|Community: Resistance, Reclamation, and Re-Creation|
“Community: Resistance, Reclamation and Re-creation” is the theme for the 2017 meeting of the American Folklore Society in Minneapolis because, as folklorists, we are committed to exploring the absent, invisible, and counter narratives of communities in our midst. These narratives can be sites of re-creating community in the face of disruption, reclaiming traditional knowledge, and resisting the power structures that silence or marginalize these narratives.
The image frequently used to characterize Minnesota is that it is “Scandinavian Country”—settled by hard working but fairly homogeneous Scandinavians and other Northern European immigrants. While as a part of the Upper Midwest region, this image is important and true, it is only partially true. The story of immigration is a key theme in our state and region; this image captures a dominant narrative that invisibilizes (à la Dixon Gottschild) the fuller stories of Minnesota.
In reality, Minnesota has for centuries been a multicultural place, a place of multicultural settlement, dispersion, and resettlement. It has been and continues to be a nexus of multicultural intermingling, segregation, and transgression. It is urban, suburban, and rural, and this is expressed in crafted and embodied and material forms. Long before Mnisota was settled by Euro Americans, it was—and still is—an indigenous place—a Dakota place, later shared with the Anishinaabeg (Ojibwe). Germans, Eastern Europeans and others have also settled here. More recently, Minnesota has been linked to a stream of transient Latino migrant workers who harvested sugar beets annually, and as a result, some later chose to settle in the state. Today, the state is a place of resettlement for international as well as domestic refugees (including African American migrants) fleeing violence and seeking economic opportunity. Minnesota leads the nation in Korean adoptions. Hmong, Karen, Somali, Oromo and Sudanese refugee settlements in Minnesota are among the largest in the country.
From community cultural institutions to social justice movements, Minnesota (and the Twin Cities area in particular) also hosts numerous examples of counter narrative traditions of resistance, reclamation and re-creation, as exemplified by the 1862 U.S.-Dakota War resulting in the mass hanging of the Dakota 38 and the expulsion of Dakota people from Minnesota; current Dakota and Anishinaabeg land and language recovery initiatives; the founding and operation of the American Indian Movement (AIM) in Minneapolis; Duluth’s reconciliation over the 1920s lynching of three innocent African American men; the oral history project of the Twin Cities Rondo neighborhood to reclaim stories of a community decimated by the construction of I-94; and refugee initiatives to shape culturally responsive educational strategies for students from those communities all across the state, to name a few. Most publicized recently, the Minneapolis chapter of the Black Lives Matter Movement is one of the most active in the nation.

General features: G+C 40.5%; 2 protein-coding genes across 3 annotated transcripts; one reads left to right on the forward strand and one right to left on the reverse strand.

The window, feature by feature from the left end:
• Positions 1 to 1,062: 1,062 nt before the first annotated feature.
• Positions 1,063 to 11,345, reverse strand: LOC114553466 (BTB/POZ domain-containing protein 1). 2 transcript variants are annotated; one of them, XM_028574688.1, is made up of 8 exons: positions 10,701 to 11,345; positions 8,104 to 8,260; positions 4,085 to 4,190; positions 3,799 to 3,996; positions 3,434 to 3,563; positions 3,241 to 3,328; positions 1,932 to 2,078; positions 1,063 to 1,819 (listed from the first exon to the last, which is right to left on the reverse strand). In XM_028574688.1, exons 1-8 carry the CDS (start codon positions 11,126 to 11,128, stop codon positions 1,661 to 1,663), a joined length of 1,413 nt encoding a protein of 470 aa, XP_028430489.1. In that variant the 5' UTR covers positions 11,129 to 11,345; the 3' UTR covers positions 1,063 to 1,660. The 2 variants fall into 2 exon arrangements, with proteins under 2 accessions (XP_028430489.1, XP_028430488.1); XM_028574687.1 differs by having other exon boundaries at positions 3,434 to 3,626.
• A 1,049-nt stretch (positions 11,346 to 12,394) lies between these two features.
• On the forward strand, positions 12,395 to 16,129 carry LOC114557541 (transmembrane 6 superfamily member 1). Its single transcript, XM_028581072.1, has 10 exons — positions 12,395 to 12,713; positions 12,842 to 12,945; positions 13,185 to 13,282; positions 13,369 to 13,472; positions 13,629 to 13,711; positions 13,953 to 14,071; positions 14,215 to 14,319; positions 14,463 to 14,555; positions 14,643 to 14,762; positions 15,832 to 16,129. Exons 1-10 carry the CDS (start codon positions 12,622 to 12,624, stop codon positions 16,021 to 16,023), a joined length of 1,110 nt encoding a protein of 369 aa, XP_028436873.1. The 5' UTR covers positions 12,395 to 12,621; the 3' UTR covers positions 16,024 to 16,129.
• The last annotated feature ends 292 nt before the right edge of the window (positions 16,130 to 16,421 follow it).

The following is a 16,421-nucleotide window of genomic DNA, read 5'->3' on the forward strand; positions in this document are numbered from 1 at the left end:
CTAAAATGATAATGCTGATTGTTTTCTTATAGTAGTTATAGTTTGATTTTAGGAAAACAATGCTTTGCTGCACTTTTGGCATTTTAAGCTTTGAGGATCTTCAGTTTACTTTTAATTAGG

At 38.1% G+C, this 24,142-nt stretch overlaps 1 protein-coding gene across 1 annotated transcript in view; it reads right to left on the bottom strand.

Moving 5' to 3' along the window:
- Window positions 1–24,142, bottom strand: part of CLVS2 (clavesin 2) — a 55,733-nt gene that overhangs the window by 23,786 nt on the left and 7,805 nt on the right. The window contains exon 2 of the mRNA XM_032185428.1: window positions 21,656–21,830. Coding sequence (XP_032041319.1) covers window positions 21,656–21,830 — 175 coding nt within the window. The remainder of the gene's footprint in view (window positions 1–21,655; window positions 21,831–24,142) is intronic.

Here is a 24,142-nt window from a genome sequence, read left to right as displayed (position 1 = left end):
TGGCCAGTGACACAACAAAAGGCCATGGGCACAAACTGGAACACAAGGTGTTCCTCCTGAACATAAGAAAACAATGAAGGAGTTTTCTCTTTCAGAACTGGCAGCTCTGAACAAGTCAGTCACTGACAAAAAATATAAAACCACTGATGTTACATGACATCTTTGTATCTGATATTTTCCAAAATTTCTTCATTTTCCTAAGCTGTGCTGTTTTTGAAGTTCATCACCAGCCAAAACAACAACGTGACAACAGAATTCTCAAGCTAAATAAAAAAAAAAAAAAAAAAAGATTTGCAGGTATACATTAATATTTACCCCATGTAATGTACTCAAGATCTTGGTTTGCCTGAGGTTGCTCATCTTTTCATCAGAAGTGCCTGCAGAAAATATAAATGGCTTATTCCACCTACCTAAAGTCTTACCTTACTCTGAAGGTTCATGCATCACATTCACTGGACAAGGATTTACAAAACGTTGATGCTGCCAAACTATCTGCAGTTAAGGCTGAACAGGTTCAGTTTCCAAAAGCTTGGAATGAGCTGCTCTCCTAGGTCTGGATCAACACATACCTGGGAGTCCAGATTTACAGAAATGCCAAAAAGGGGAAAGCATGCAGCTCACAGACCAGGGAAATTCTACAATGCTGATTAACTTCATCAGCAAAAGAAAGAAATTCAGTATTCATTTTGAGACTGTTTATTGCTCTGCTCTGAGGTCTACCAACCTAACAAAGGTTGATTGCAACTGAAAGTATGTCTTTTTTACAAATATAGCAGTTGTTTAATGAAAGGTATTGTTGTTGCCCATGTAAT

Where are the narratives of such communities? Whose stories get to be told, sanctioned and studied and whose do not? What does it mean that the richness of the cultures of these communities is invisible in the stories told about Minnesota and the region? When an exclusionary dominant narrative is the worldview accepted as THE story, what costs do communities outside the dominant group pay in terms of sustaining their traditions? How can folklore theory and practice engage with social justice praxis to better illuminate more complex and multicultural narratives and histories of place? How do power, privilege, whiteness, and intersectionality shape tradition in situations of forced migration? Where are those narratives that reinforce or challenge systems of exclusion? If dominant stories confer power, how do counter narratives operate? What are the cultural costs and benefits of rebuilding communities and recreating homes in places occupied by others? What does a social justice lens reveal about recreating home in a new environment designated, shaped and controlled by others? How is culture conserved or changed when home is a contested place for indigenous people, migrants, immigrants or settlers? How do such experiences transform or generate the expressive cultures of these groups in the new environment?
The 2017 AFS annual meeting local planning committee believes folklore and folkloristics has the potential to draw together disparate narratives across the breadth of expressive genres—including stories of structural injustice and also resistance against those injustices—in order to envision a more complex, multicultural and inclusive reality. We invite participants to examine, interpret and explore the breadth of this topic in the form of papers (10 or 20-minute presentations), panels, forums, films, diamond and new types of presentations. Conference participants may reflect on the relevance to emergent theories, methodologies and ethics of the intersection of folklore and social justice in examining the rebuilding of communities and recreating home, the significance of absent, counter, or invisible narratives to our understandings of historical and contemporary places, and on multicultural local narratives. Relevant topics especially include cultural issues facing transnational communities, New Americans and communities of color as well as other communities (eg, disabilities or LGBTQ) whose identities and cultures have been invisible. The work of public folklorists and folklorists in the schools may have much to offer on this topic as well. Of course, in addition to this topic, we encourage participants to explore the full dimensions of their scholarship, regardless of topic.
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